The perception that the current U.S. policy towards China represents the crystallizing consensus of those in the Beltway is unfounded. Now more than ever before, divergent views on the nature of China’s challenge, role, and the appropriate U.S. response abound in policy-making and academic circles. These perspectives are welcome and much needed. As both the United States and China come to term with the development of bilateral relations, my hope is that we will begin to see the emergence of a movement that calls for a more constructive, mutually sustainable U.S.-China relationship moving forward.
Looking forward, various issues including Huawei sanctions, competing ‘entity’ lists, the upcoming 2020 Taiwan presidential elections, and North Korea denuclearization will continue to serve as litmus tests for bilateral relations and provide valuable insights on areas to improve. As graduates of the U.S.-China Student Fellows program, our responsibility is to dig deeper and think harder about the current direction of bilateral relations. Our challenge is to project and formulate a framework and new paradigm for the future. Despite all that I have learned, I admit that I do not know what exactly this new policy will look like. I only know that what we have isn’t it. We can do better. We deserve and need better.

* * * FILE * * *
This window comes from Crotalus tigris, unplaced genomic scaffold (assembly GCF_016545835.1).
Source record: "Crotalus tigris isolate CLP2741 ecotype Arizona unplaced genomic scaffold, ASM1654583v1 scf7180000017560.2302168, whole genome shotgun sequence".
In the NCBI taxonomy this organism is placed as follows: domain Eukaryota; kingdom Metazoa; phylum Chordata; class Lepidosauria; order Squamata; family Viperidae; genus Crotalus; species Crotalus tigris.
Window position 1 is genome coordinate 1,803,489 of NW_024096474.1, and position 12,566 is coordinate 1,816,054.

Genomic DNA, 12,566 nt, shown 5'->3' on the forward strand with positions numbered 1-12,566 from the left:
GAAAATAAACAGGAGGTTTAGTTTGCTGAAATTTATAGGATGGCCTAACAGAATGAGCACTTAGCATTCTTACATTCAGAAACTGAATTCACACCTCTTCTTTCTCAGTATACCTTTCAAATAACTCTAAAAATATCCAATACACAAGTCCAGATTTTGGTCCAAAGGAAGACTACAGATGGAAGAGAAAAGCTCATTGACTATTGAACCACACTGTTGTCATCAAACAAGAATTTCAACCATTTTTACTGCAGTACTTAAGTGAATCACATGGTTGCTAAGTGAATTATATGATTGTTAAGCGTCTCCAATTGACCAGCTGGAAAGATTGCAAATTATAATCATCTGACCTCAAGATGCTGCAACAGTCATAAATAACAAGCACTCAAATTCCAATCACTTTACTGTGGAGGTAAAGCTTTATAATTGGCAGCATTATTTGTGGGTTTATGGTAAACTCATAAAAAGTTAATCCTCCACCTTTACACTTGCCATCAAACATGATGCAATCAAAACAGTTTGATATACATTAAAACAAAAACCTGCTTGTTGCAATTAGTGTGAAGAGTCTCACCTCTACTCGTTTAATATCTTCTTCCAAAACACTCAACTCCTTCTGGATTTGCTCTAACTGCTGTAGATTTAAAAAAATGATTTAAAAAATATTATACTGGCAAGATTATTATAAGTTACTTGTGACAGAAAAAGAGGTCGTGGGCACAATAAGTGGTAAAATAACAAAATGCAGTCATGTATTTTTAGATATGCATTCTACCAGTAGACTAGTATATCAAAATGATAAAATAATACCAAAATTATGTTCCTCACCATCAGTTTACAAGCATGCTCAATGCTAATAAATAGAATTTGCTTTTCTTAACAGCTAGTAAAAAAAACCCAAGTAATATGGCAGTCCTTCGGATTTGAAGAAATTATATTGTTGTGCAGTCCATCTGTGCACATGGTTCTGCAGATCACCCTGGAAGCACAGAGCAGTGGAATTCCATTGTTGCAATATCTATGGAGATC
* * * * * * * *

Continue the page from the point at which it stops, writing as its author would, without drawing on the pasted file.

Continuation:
When I applied to the U.S.-China Student Fellows Program last year, I was drawn by the opportunity to engage with various American and Chinese stakeholders who are actively working to resolve pressing issues in the relationship. It is only when I began the fellowship that I realized that wasn’t the best part of the program. Not even close. The true value of this program lies in the genuinely thoughtful disagreements and conversations that stem from the composition of a such a unique cohort dynamic: a dozen curious, and compassionate American and Chinese scholars from diverse backgrounds who are as assured in their experiences as they are open to broadening them. Bring these individuals together, toss them into any setting: a university classroom, a ministry conference room, the hutongs of Beijing, or the streets of Georgetown, and watch the learning happen. And learn we did, cultural and societal expectations, geopolitics, worldviews, artificial intelligence black box systems, no issue was left untouched. While we didn’t quite solve the fundamental issues at the heart of the current U.S.-China relationship, we at least showed through our engagement that those disagreements were not as intractable as they seemed. No misunderstanding is too deep to unravel and no divide too far to bridge. Yes, the fellows are the real stars of this program.